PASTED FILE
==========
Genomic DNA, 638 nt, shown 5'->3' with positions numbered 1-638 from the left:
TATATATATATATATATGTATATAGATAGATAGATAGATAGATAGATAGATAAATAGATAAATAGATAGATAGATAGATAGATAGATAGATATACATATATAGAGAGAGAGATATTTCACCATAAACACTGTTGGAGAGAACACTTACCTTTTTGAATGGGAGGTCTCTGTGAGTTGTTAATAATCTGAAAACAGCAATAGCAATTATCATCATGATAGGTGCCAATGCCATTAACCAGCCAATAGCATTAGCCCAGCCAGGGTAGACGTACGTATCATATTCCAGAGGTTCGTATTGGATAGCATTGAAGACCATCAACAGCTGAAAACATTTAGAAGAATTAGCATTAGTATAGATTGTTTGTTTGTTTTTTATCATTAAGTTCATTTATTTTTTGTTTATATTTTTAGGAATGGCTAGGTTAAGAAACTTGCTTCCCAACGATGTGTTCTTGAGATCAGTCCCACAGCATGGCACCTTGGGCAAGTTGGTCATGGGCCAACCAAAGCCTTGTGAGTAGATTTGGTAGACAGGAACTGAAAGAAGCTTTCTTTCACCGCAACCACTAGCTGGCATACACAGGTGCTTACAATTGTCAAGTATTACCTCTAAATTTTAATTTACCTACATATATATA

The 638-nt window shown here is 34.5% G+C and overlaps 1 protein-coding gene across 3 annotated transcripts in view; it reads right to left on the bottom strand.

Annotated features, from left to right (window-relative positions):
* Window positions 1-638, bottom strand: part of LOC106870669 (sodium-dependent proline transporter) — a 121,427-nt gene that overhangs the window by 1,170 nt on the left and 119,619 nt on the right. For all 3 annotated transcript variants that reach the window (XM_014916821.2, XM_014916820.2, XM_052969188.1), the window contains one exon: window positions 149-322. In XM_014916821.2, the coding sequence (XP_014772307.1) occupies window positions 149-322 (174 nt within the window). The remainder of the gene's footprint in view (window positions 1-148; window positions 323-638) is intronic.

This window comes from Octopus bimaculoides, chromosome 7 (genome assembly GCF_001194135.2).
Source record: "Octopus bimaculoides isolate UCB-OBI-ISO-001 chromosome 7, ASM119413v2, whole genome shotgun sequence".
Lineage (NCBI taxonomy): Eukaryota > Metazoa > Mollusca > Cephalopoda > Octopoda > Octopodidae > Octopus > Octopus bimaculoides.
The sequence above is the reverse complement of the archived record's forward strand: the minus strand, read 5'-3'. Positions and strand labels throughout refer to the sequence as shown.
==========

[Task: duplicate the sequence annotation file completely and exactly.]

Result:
Genomic DNA, 638 nt, shown 5'->3' with positions numbered 1-638 from the left:
TATATATATATATATATGTATATAGATAGATAGATAGATAGATAGATAGATAAATAGATAAATAGATAGATAGATAGATAGATAGATAGATATACATATATAGAGAGAGAGATATTTCACCATAAACACTGTTGGAGAGAACACTTACCTTTTTGAATGGGAGGTCTCTGTGAGTTGTTAATAATCTGAAAACAGCAATAGCAATTATCATCATGATAGGTGCCAATGCCATTAACCAGCCAATAGCATTAGCCCAGCCAGGGTAGACGTACGTATCATATTCCAGAGGTTCGTATTGGATAGCATTGAAGACCATCAACAGCTGAAAACATTTAGAAGAATTAGCATTAGTATAGATTGTTTGTTTGTTTTTTATCATTAAGTTCATTTATTTTTTGTTTATATTTTTAGGAATGGCTAGGTTAAGAAACTTGCTTCCCAACGATGTGTTCTTGAGATCAGTCCCACAGCATGGCACCTTGGGCAAGTTGGTCATGGGCCAACCAAAGCCTTGTGAGTAGATTTGGTAGACAGGAACTGAAAGAAGCTTTCTTTCACCGCAACCACTAGCTGGCATACACAGGTGCTTACAATTGTCAAGTATTACCTCTAAATTTTAATTTACCTACATATATATA

The 638-nt window shown here is 34.5% G+C and overlaps 1 protein-coding gene across 3 annotated transcripts in view; it reads right to left on the bottom strand.

Annotated features, from left to right (window-relative positions):
* Window positions 1-638, bottom strand: part of LOC106870669 (sodium-dependent proline transporter) — a 121,427-nt gene that overhangs the window by 1,170 nt on the left and 119,619 nt on the right. For all 3 annotated transcript variants that reach the window (XM_014916821.2, XM_014916820.2, XM_052969188.1), the window contains one exon: window positions 149-322. In XM_014916821.2, the coding sequence (XP_014772307.1) occupies window positions 149-322 (174 nt within the window). The remainder of the gene's footprint in view (window positions 1-148; window positions 323-638) is intronic.

This window comes from Octopus bimaculoides, chromosome 7 (genome assembly GCF_001194135.2).
Source record: "Octopus bimaculoides isolate UCB-OBI-ISO-001 chromosome 7, ASM119413v2, whole genome shotgun sequence".
Lineage (NCBI taxonomy): Eukaryota > Metazoa > Mollusca > Cephalopoda > Octopoda > Octopodidae > Octopus > Octopus bimaculoides.
The sequence above is the reverse complement of the archived record's forward strand: the minus strand, read 5'-3'. Positions and strand labels throughout refer to the sequence as shown.